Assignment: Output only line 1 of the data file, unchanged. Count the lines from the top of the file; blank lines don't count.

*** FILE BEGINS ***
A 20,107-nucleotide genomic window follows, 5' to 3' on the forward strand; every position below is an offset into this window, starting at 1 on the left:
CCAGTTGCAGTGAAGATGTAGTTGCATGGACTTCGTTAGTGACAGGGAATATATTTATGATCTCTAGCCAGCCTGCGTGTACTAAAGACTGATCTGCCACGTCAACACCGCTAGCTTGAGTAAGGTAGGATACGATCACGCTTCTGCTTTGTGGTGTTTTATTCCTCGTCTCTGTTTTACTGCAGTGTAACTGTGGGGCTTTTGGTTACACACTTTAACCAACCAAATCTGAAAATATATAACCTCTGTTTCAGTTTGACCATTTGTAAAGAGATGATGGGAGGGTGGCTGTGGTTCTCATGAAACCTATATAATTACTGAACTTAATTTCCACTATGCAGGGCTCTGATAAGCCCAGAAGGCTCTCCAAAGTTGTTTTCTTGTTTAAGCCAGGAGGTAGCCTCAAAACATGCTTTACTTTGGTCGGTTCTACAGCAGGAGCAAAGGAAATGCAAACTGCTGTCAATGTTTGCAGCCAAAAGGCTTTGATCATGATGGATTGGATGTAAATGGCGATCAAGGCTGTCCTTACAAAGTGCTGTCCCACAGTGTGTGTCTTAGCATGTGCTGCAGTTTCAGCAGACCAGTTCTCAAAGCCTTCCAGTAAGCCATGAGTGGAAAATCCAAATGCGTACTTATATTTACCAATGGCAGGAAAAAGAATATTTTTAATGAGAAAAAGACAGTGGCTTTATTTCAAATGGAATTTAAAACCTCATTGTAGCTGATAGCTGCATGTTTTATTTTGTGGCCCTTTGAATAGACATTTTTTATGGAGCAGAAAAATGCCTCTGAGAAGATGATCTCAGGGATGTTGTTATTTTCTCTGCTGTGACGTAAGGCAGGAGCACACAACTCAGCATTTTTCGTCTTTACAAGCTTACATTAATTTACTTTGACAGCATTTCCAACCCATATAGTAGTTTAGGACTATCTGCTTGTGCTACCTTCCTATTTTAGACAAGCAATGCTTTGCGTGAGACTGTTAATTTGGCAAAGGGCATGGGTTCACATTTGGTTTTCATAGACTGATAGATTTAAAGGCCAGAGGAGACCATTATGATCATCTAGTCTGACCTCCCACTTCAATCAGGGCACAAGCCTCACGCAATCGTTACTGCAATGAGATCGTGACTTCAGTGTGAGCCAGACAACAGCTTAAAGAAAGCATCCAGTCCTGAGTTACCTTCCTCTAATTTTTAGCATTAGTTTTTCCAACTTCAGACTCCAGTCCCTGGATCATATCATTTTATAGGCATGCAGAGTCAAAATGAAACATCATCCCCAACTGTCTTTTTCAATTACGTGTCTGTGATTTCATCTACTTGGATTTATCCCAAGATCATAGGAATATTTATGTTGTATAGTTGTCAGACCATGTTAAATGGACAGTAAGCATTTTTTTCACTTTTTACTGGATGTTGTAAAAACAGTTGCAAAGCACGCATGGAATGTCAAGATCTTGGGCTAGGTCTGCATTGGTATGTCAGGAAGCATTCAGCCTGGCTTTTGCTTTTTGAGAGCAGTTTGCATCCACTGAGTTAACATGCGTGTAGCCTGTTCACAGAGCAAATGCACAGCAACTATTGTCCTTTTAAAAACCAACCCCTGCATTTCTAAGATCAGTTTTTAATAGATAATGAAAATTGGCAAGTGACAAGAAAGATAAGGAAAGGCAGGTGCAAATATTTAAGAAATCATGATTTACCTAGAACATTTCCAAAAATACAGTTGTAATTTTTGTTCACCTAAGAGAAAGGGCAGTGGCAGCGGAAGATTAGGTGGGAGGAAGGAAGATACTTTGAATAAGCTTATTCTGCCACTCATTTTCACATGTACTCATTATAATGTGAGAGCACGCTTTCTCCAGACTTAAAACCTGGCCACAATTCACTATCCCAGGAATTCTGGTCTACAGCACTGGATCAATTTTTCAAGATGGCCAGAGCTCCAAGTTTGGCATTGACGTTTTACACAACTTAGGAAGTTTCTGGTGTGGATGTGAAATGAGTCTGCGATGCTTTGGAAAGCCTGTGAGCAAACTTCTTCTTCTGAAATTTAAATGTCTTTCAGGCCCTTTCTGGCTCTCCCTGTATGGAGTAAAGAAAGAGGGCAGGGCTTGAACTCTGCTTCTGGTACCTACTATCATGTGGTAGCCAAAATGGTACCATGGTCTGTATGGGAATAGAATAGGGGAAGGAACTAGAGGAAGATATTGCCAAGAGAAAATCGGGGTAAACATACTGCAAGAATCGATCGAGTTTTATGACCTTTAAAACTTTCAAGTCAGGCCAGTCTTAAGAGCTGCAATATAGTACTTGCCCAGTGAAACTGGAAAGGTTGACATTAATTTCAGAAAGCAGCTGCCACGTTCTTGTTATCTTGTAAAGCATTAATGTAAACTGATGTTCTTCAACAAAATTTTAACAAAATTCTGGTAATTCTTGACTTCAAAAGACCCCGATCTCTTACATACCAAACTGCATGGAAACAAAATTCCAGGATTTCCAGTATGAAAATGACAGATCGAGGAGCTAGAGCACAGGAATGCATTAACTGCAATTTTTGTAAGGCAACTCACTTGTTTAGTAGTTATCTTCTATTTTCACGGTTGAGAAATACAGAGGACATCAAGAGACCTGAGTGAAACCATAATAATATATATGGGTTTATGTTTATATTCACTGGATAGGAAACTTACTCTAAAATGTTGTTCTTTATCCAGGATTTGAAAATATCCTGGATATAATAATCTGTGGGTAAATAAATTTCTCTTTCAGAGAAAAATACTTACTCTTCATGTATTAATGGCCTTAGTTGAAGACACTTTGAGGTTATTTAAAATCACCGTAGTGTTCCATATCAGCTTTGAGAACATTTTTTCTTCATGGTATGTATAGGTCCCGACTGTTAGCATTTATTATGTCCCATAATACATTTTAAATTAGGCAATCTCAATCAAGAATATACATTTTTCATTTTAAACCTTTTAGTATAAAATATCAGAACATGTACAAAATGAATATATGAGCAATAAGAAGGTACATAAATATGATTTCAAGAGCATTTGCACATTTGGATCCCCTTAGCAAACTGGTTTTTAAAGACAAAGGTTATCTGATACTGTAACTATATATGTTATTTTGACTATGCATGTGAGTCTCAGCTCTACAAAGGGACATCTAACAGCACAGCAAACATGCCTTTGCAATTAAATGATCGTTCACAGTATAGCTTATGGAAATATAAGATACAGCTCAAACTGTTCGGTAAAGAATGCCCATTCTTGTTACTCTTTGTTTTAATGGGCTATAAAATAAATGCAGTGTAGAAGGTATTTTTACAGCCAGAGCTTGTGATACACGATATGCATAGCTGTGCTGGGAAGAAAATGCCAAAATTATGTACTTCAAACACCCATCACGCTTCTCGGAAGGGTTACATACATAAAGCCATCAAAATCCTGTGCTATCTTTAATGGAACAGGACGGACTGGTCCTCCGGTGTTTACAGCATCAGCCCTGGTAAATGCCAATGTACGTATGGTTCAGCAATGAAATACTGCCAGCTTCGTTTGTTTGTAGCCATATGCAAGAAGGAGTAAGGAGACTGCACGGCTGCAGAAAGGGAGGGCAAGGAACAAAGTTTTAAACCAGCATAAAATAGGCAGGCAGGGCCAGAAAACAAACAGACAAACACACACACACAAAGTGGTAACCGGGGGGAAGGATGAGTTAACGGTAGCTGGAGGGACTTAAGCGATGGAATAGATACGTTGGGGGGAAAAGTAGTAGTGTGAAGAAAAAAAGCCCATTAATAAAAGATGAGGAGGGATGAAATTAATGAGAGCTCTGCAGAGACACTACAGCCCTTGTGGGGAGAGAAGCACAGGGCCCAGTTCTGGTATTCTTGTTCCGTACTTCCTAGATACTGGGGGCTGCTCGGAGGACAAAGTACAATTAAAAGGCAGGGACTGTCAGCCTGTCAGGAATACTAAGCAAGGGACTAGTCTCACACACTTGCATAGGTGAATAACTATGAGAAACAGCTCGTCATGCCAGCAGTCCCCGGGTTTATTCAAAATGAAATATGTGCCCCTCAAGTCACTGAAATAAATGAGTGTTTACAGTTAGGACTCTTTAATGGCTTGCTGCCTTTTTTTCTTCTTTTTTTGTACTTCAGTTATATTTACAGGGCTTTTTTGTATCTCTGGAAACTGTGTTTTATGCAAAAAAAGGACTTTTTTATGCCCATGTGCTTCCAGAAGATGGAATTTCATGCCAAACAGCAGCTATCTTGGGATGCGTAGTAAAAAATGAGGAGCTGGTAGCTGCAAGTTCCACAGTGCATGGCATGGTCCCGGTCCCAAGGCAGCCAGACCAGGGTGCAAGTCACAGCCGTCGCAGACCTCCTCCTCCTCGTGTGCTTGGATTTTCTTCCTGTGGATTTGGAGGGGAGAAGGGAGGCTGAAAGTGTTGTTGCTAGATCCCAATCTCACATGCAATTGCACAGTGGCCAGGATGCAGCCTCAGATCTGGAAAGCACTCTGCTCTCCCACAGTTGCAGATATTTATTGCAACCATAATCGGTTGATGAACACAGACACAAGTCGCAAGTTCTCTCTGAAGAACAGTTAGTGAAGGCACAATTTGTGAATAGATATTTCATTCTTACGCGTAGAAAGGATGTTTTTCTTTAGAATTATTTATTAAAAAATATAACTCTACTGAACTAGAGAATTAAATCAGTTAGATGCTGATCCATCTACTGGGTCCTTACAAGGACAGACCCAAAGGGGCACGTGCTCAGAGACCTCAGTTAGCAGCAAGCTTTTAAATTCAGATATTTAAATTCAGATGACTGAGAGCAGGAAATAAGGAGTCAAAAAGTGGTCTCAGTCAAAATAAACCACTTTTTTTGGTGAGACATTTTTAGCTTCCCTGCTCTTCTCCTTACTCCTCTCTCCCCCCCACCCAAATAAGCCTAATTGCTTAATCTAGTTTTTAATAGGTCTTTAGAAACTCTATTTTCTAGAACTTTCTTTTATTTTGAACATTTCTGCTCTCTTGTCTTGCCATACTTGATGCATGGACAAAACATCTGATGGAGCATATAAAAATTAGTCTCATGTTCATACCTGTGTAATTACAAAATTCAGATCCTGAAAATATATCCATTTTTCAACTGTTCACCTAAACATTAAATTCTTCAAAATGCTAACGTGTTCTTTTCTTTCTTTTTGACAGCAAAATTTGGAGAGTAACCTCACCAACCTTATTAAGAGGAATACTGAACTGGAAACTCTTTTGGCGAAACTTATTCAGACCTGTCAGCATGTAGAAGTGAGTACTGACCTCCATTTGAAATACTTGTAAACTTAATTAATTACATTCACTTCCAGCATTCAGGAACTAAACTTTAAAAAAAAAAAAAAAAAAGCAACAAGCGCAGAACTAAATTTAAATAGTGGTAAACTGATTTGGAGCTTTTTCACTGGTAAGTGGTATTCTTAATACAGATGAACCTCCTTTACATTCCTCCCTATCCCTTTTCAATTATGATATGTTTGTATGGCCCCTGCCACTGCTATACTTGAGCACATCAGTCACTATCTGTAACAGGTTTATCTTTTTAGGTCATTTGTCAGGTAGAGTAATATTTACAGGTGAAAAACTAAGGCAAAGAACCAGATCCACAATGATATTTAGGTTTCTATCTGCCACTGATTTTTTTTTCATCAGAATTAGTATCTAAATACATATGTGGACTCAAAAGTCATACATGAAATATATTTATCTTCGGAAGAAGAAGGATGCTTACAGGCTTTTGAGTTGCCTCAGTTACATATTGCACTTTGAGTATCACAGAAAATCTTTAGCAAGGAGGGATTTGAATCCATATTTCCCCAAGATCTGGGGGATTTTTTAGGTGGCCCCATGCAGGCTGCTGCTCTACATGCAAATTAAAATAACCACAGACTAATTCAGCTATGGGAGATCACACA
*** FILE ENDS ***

A 20,107-nucleotide genomic window follows, 5' to 3' on the forward strand; every position below is an offset into this window, starting at 1 on the left: